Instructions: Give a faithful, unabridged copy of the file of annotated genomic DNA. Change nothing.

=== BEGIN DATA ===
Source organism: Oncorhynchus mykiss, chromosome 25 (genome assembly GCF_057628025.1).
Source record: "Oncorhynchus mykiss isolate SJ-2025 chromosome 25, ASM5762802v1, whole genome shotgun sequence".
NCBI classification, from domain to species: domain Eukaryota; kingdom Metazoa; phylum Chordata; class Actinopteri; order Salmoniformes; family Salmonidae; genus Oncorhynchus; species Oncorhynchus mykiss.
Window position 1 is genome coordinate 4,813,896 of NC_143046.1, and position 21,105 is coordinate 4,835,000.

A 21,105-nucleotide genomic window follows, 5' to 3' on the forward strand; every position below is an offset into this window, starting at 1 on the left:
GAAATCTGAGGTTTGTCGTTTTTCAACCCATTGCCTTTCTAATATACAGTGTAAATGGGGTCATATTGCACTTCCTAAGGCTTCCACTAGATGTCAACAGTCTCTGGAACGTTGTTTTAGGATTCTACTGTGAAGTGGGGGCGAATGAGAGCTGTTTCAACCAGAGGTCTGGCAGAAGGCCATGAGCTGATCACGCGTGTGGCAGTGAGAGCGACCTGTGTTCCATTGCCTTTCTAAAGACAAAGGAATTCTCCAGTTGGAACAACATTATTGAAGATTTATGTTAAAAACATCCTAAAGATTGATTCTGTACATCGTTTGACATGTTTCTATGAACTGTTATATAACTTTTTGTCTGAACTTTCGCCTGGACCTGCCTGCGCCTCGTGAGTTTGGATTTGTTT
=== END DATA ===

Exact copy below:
Source organism: Oncorhynchus mykiss, chromosome 25 (genome assembly GCF_057628025.1).
Source record: "Oncorhynchus mykiss isolate SJ-2025 chromosome 25, ASM5762802v1, whole genome shotgun sequence".
NCBI classification, from domain to species: domain Eukaryota; kingdom Metazoa; phylum Chordata; class Actinopteri; order Salmoniformes; family Salmonidae; genus Oncorhynchus; species Oncorhynchus mykiss.
Window position 1 is genome coordinate 4,813,896 of NC_143046.1, and position 21,105 is coordinate 4,835,000.

A 21,105-nucleotide genomic window follows, 5' to 3' on the forward strand; every position below is an offset into this window, starting at 1 on the left:
GAAATCTGAGGTTTGTCGTTTTTCAACCCATTGCCTTTCTAATATACAGTGTAAATGGGGTCATATTGCACTTCCTAAGGCTTCCACTAGATGTCAACAGTCTCTGGAACGTTGTTTTAGGATTCTACTGTGAAGTGGGGGCGAATGAGAGCTGTTTCAACCAGAGGTCTGGCAGAAGGCCATGAGCTGATCACGCGTGTGGCAGTGAGAGCGACCTGTGTTCCATTGCCTTTCTAAAGACAAAGGAATTCTCCAGTTGGAACAACATTATTGAAGATTTATGTTAAAAACATCCTAAAGATTGATTCTGTACATCGTTTGACATGTTTCTATGAACTGTTATATAACTTTTTGTCTGAACTTTCGCCTGGACCTGCCTGCGCCTCGTGAGTTTGGATTTGTTT